“I do think the city needs to be more proactive.

“The people are around. (Some) might be just on the other side of 16 Avenue, but it’s still seen as White Rock to us. We all shop in the same shops.”

One unhoused person in the area is Vince, 58, who was raised in White Rock and has been living on the streets since early 2020, right before the pandemic was declared.

“I’ve left White Rock many times but I always end up coming back,” he said, adding that until a few months ago, he spent a lot of time in Vancouver’s Downtown Eastside since it has more resourcses for him to access.

Vince has been using substances on-and-off for years, but this time around, abstaining has become a bigger challenge.

“You know what the difference is, though? The other two times I went on methodone, I quit doing the dope in a few weeks after I got up to a proper dose. But I had a place then, both of those times. This time, I’m on the streets and I can’t seem to do it this time, it’s much harder.”

Other residents of South Surrey and White Rock expressed their desire for housing supports to be built in the area.

“North Surrey and all those areas have so many services… but South Surrey? Nothing… Especially in White Rock, we’ve got nothing,” another woman at the forum said.

“I’ve had kids living in my house that are homeless and have nowhere to go, so I’m taking care of kids.”

She went on to say that it seems like “no one wants certain kinds of people down here.”

Concerns were also raised by a few business workers in the community, with executive director of the South Surrey & White Rock Chamber of Commerce Ritu Khanna saying that local businesses are empathetic but need support as well.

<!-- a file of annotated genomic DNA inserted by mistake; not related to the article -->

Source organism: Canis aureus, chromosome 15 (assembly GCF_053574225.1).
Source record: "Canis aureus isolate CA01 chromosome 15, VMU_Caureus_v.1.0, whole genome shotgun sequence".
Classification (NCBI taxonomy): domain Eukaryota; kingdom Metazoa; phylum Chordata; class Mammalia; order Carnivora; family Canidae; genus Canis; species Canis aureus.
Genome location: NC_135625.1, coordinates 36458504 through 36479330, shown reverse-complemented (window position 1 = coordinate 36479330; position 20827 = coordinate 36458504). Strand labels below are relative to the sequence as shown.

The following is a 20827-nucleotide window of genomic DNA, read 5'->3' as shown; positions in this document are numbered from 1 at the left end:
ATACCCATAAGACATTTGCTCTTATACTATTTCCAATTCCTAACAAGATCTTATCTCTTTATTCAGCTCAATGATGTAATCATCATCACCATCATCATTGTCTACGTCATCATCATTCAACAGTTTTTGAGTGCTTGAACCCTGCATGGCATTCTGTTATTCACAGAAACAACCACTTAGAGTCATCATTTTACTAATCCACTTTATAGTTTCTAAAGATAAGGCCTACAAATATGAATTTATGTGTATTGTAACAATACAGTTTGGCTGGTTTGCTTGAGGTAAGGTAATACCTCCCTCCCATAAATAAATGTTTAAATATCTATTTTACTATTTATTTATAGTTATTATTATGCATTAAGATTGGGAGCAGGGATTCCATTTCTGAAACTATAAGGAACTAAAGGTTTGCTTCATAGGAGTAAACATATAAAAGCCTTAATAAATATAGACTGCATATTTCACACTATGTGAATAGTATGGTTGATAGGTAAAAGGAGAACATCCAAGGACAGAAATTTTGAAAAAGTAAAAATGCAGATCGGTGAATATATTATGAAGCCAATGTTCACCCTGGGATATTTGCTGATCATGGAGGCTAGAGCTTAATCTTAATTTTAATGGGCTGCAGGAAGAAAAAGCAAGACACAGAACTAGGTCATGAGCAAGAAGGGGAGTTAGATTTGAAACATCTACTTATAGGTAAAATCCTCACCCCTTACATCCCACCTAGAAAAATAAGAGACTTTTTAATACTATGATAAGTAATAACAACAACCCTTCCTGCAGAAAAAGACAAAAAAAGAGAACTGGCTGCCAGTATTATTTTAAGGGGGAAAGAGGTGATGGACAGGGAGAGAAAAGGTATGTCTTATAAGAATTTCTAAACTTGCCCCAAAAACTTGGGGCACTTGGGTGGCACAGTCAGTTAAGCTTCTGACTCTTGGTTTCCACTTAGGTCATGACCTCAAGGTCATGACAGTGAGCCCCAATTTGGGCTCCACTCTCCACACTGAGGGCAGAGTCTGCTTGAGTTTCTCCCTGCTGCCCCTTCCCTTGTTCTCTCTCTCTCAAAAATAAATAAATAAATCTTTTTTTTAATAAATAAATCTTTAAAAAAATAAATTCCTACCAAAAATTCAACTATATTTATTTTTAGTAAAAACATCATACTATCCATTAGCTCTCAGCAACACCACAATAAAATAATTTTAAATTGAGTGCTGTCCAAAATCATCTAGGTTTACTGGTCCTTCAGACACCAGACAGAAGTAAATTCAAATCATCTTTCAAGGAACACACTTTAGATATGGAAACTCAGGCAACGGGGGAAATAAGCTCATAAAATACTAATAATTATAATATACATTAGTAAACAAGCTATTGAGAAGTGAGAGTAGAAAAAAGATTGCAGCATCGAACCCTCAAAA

Khanna acknowledged that there are a lot of services available for people experiencing homelessness but “in those services, what we want is for there to also be support for the local business community so that they have a place to call when there’s a challenging situation, because you don’t always want to call the police,” she said.

Cerise Wilson from Options Community Service said that business workers could build communication skills to effectively respond to the unhoused people. If the situation becomes dangerous, then police should be informed, she added.

“When it comes to dealing with homeless individuals and the appearance or the disturbance that they may cause … maybe being in front of a business, urinating there or maybe setting up camp, the basic question is why are they there? And the obvious answer is, they don’t have a place to go,” Wilson said.

George Passmore from Sources said that business owners have had a hard time recently, but adds that workers should “connect before you direct.”

“They do have businesses to run and sometimes they encounter things that are very problematic… We’re looking for ways to bridge those gaps and help support the formation of genuine relationships so there can be an increased local and regional respect and understanding. That’s hard to cultivate, but there could be some possibilities for us to create those spaces where that could be possible” with the chamber and the White Rock BIA, Passmore said.

Although no date for another meeting has been set, organizers of the forum said this was the first of many to come for the community.


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Sobia Moman

About the Author: Sobia Moman

Sobia Moman is a news and features reporter with the Peace Arch News.